5 small-town destinations you can access from big-city airports
There’s a reason big cities become tourist hotspots: They tend to be hubs of culture, entertainment and dining — and they’re typically fairly accessible by plane from almost anywhere. But while cities like Chicago, Brussels and Boston are well worth visiting; there are also equally worthy destinations sitting a stone’s throw (or a couple-hours drive) from their airports. Here are five small (or smaller) towns you can visit just outside the big cities.
Closest Airport: Chicago O’Hare International Airport or Detroit Metro Airport, about 3 hours by car
Saugatuck is a popular destination for Midwesterners, but this idyllic lakeside oasis is worth adding to your travel bucket list regardless of where you’re coming from. “Part of the draw is Oval Beach, a sandy shoreline that feels like an ocean-front beach instead of a Midwestern lake front,” said Phil Santoro, co-founder of VacationRenter. In fact, as Santoro noted, the beach was named one of the best beaches in the world by Condé Nast Traveler.
While you could spend your entire trip hanging out by (and in) the water, the tiny town of Saugatuck has plenty more to offer, from boutique shopping to incredible art galleries. Santoro recommended visiting the Saugatuck Center for the Arts and Saugatuck-Douglas History Center, as well as experiencing more of the outdoors with a Saugatuck Dune Ride.
Closest Airport: Phoenix Sky Harbor International Airport, approximately two hours by car
Phoenix and Scottsdale tend to get all of the glory, but Arizona is a big state, so it’s no surprise it has more to offer. “Prescott is a historic town at an elevation of 5,200 feet surrounded by ponderosa pine forests, picturesque granite rock formations and lakes,” said Julie Hall, AAA spokesperson. “A former territorial capital, Prescott has a historic district that [is home to] the territorial Governor’s mansion and the...John C. Frémont House.” Both buildings, now part of the Sharlot Hall Museum, date back to the 1800s when Prescott was the Arizona capitol. But the museum isn’t the only way to experience Prescott’s history: You can step back in time with saloon-crawl along Whiskey Row and make a historical hotel like the Hassayampa Inn or Hotel Vendome your home for the trip.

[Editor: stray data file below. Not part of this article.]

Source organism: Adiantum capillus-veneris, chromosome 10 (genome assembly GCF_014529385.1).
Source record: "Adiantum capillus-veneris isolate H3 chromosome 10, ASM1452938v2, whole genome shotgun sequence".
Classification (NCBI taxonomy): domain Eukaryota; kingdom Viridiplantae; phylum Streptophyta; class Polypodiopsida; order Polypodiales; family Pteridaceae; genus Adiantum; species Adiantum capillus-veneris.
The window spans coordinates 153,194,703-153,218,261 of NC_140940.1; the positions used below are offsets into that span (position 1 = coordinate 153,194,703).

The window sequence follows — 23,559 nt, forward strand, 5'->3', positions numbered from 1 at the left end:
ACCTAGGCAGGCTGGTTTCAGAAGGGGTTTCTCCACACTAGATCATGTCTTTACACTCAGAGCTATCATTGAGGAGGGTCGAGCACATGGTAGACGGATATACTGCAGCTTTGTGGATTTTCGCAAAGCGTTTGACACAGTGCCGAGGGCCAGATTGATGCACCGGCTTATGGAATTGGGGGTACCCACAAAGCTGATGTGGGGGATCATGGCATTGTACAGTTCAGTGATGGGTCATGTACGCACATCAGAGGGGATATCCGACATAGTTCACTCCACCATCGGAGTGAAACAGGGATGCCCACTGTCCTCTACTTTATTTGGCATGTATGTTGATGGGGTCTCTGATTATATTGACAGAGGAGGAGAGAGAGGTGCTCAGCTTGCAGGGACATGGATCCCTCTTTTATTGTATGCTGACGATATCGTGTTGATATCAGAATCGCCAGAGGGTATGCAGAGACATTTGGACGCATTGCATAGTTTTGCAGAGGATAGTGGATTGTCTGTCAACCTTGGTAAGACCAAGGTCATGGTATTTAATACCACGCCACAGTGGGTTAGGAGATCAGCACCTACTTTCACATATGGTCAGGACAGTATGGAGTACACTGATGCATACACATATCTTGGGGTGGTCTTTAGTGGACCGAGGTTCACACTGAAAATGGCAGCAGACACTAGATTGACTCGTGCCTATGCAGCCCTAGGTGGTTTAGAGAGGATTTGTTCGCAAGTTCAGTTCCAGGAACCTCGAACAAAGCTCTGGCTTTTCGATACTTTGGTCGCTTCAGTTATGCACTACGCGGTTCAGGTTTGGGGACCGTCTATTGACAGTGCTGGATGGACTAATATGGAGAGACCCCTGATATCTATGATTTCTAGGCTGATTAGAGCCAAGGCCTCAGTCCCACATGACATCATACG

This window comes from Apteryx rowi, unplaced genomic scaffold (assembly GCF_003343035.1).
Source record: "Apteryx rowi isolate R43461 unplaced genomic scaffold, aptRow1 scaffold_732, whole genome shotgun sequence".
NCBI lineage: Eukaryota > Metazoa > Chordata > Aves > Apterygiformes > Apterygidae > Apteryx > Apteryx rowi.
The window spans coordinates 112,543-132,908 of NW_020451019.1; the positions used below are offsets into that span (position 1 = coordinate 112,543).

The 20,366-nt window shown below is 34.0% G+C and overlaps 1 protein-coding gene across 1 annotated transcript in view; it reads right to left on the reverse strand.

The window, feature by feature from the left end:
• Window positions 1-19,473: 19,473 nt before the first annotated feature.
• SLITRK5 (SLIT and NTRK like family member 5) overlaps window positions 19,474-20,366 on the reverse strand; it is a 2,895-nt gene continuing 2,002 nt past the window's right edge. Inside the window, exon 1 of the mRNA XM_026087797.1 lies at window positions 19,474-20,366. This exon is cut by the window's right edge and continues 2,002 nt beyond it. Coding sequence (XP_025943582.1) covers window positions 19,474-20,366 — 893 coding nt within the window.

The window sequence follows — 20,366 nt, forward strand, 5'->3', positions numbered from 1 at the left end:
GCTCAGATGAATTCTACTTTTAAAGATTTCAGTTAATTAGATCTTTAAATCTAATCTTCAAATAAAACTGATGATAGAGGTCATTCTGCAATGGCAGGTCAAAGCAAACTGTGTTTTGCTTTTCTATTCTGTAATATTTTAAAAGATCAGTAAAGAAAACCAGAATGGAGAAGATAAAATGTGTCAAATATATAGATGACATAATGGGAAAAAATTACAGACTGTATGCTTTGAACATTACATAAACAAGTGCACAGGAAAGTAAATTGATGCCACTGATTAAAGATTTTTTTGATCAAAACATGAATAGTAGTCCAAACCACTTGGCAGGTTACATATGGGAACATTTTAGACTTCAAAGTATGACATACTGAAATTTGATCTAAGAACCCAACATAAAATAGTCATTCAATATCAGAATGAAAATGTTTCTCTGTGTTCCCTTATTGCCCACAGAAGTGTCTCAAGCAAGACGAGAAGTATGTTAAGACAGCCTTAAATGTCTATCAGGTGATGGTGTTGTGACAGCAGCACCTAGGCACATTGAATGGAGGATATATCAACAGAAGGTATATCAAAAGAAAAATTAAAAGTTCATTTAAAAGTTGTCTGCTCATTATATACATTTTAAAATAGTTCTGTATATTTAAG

And, of course, no Arizona trip would be complete without some quality time exploring the great outdoors — and Prescott is a perfect setting to do so. “While Phoenix bakes under the hot sun, temperatures are generally much milder [in Prescott] thanks to the elevation,” Hall said. “It’s a great destination for outdoor recreation including camping, hiking, fishing and horseback riding.” As if that wasn’t enough, you can also check out Prescott from the sky with a hot air balloon ride.
Closest Airport: Brussels Airport, about one hour by car or train